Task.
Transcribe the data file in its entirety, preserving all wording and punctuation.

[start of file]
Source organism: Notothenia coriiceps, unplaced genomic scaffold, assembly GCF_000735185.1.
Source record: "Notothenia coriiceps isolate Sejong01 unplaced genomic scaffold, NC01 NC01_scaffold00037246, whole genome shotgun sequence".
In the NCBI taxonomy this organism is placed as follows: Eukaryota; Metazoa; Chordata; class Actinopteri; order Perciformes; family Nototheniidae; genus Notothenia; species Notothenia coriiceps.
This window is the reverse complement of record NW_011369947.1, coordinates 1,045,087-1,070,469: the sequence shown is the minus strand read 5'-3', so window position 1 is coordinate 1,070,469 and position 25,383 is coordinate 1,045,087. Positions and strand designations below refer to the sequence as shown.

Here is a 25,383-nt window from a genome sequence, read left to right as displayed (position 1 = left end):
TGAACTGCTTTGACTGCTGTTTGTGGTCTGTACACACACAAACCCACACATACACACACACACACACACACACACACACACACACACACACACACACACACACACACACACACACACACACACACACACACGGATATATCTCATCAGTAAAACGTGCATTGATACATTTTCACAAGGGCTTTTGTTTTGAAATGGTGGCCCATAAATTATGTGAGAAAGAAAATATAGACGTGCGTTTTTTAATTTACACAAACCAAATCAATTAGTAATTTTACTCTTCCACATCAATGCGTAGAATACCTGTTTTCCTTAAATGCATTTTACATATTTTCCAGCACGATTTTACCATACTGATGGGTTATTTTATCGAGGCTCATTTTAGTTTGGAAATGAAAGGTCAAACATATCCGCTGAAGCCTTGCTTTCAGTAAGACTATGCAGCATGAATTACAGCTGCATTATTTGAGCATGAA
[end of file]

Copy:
Source organism: Notothenia coriiceps, unplaced genomic scaffold, assembly GCF_000735185.1.
Source record: "Notothenia coriiceps isolate Sejong01 unplaced genomic scaffold, NC01 NC01_scaffold00037246, whole genome shotgun sequence".
In the NCBI taxonomy this organism is placed as follows: Eukaryota; Metazoa; Chordata; class Actinopteri; order Perciformes; family Nototheniidae; genus Notothenia; species Notothenia coriiceps.
This window is the reverse complement of record NW_011369947.1, coordinates 1,045,087-1,070,469: the sequence shown is the minus strand read 5'-3', so window position 1 is coordinate 1,070,469 and position 25,383 is coordinate 1,045,087. Positions and strand designations below refer to the sequence as shown.

Here is a 25,383-nt window from a genome sequence, read left to right as displayed (position 1 = left end):
TGAACTGCTTTGACTGCTGTTTGTGGTCTGTACACACACAAACCCACACATACACACACACACACACACACACACACACACACACACACACACACACACACACACACACACACACACACACACACACACACGGATATATCTCATCAGTAAAACGTGCATTGATACATTTTCACAAGGGCTTTTGTTTTGAAATGGTGGCCCATAAATTATGTGAGAAAGAAAATATAGACGTGCGTTTTTTAATTTACACAAACCAAATCAATTAGTAATTTTACTCTTCCACATCAATGCGTAGAATACCTGTTTTCCTTAAATGCATTTTACATATTTTCCAGCACGATTTTACCATACTGATGGGTTATTTTATCGAGGCTCATTTTAGTTTGGAAATGAAAGGTCAAACATATCCGCTGAAGCCTTGCTTTCAGTAAGACTATGCAGCATGAATTACAGCTGCATTATTTGAGCATGAA